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Preceded by:
Ya'ammu[1]
Pharaoh of Egypt
14th Dynasty
Succeeded by:
Ammu[1]
Qareh
Reign
1770-1760 BC (ca. 10 years)[1]
or after 1650 BC[2]
Praenomen
R8F35
raN28
a
wsrs
Khauserre
Re is Powerful of Appearance
Nomen
G39ra
qArH
Qareh
Bald One
Legacy
Burial Unknown

Khauserre Qareh (transliteration: qꜢ-r-ḥ, meaning: "Bald One") was an ancient Egyptian Pharaoh of the Fourteenth Dynasty during the Second Intermediate Period. He was of Canaanite origin and ruled from Avaris over the eastern Nile Delta in Lower Egypt.

Name[]

There is no direct evidence that Qareh's throne name was Khauserre as they don't appear together. The connection between the names has been proposed by Kim Ryholt and is based on similarities between the stylistic features of their scarab seals.[1] However, in his studies of the scarabs, William Ayres Ward attributes Khauserre to Ammu instead.[3] The throne name Aahotepre, which Ryholt attributes to Ammu, may also be compatible with Qareh. Daphna Ben-Tor raises caution on such identifications, pointing out that the seals of the several rulers living during this period are too similar to make such correlations on the basis of mere design features.[4]

Chronological Position[]

Egyptologists Jürgen von Beckerath and Thomas Schneider place Qareh in the 16th Dynasty as a vassal of the Hyksos.[5][6] Kim Ryholt and Darrell Baker view Qareh as the third ruler of the 14th Dynasty.[7][8] Ryholt bases this on his seriation of the different scarab-type groups, which inverts that of William Ayres Ward,[9] and by dating them using the high chronology of the Middle Bronze Age phases in Palestine. However, Daphna Ben-Tor points out that this chronology is "highly controversial" and "can no longer be accepted".[10] The stylistic features of the scarab seals are usually attributed to the Hyksos period,[9] and their archaeological context is currently dated to the 15th Dynasty of the Hyksos.[11][10] As a result, Qareh was likely either a Hyksos king of the 15th Dynasty or one of their minor vassal rulers in the Nile Delta.[2] In case of the latter, he may still be considered a ruler of the 14th Dynasty, which would then have coexisted with the 15th Dynasty.

Attestations[]

Qareh does not appear in the Turin King List. Ryholt proposes that a lacuna in the list was attested as wsf ("lost"), indicating a lacuna in the document from which the list was copied, and attributes five kings to it, including Qareh.[12]

Assuming that Ryholt is right in identifying Khauserre as his throne name, Qareh is attested by 30 rather crude scarab seals (22 naming Khauserre and 8 naming Qareh).[13] Based on that, Ryholt estimated a reign length of around 10 years for him.[7] Only one of these scarabs has a known provenance: Jericho in Palestine.[14]

References[]

  1. 1.0 1.1 1.2 1.3 Ryholt 1997.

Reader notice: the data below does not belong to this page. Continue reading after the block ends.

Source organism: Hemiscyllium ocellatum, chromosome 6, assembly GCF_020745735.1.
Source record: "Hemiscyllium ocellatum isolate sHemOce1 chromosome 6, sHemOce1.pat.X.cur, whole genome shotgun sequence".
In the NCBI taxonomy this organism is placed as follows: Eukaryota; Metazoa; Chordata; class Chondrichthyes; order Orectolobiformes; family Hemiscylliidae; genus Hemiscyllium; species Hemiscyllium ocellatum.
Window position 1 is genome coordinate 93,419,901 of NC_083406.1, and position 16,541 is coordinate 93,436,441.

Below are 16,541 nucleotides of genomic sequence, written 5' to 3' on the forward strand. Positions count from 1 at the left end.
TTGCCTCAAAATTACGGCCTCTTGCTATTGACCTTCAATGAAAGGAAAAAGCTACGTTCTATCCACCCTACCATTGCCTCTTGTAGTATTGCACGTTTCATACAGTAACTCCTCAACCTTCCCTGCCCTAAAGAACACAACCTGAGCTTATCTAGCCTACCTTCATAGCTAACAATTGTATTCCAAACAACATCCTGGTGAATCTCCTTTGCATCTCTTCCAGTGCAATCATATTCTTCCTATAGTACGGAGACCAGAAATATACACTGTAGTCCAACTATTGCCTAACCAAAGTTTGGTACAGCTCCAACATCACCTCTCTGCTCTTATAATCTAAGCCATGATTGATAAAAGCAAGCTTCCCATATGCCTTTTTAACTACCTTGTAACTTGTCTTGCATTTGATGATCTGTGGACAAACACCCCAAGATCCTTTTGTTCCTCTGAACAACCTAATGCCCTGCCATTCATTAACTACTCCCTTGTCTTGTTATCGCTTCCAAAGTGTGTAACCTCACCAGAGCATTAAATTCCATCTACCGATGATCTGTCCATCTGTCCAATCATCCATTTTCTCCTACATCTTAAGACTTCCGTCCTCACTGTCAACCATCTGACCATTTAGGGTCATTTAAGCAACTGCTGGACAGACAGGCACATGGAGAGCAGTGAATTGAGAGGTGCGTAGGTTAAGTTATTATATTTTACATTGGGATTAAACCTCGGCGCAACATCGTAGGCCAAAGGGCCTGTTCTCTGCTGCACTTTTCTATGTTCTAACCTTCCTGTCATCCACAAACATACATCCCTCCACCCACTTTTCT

2. 2.0 2.1 Ben-Tor et al. 1999, p. 47-73.
  3. Ward 1984, p. 163.
  4. Ben-Tor 2010, p. 99.
  5. Von Beckerath 1999.
  6. Schneider 2002, p. 226.
  7. 7.0 7.1 Ryholt 1997, p. 200.
  8. Baker 2008, p. 303.
  9. 9.0 9.1 Ward 1984.
  10. 10.0 10.1 Ben-Tor et al. 1999, p. 58.
  11. Bietak 1991, p. 52-53.
  12. Ryholt 1997, p. 10–11.
  13. Ryholt 1997, p. 199.
  14. Newberry 1906, S. 150, pl. XXI, 23, 24.

Bibliography[]

  • Baker, D.D., 2008: The Encyclopedia of the Pharaohs: Volume I - Predynastic to the Twentieth Dynasty 3300–1069 BC. Stacey International.
  • Beckerath, J. von, 1999: Handbuch der ägyptischen Königsnamen. Münchner ägyptologische Studien, Heft 49. Philipp von Zabern, Mainz.
  • Ben-Tor, D./Allen S.J./Allen J.P., 1999: Seals and Kings. Bulletin of the American Schools of Oriental Research (BASOR) 315.
  • Ben-Tor, D., 2010: Sequences and chronology of Second Intermediate Period royal-name scarabs, based on excavated series from Egypt and the Levant. In: Marcel Marée (ed.). The Second Intermediate Period (Thirteenth–Seventeenth Dynasties): Current Research, Future Prospects. Orientalia Lovaniensa Analecta. Vol. 192. Peeters, Leuven.
  • Bietak, M., 1991: Egypt and Canaan During the Middle Bronze Age. Bulletin of the American Schools of Oriental Research (BASOR) 281.
  • Newberry, P., 1906: Egyptian antiquities. Scarabs. An Introduction to the Study of Egyptian Seals and Signet Rings. Constable, London.
  • Ryholt, K., 1997: The Political Situation in Egypt during the Second Intermediate Period c.1800-1550 B.C. Museum Tuscalanum Press.
  • Schneider, T., 2002: Lexikon der Pharaonen. Albatros, Düsseldorf.
  • Ward, W.A. 1984: Royal-Name Scarabs. In: O. Tufnell, Scarab Seals and their Contribution to History in the Early Second Millennium B.C. Studies on Scarab Seals, Vol. 2. Aris & Phillips, Warminster.
Predecessor:
Ya'ammu
Pharaoh of Egypt
14th Dynasty
Successor:
Ammu
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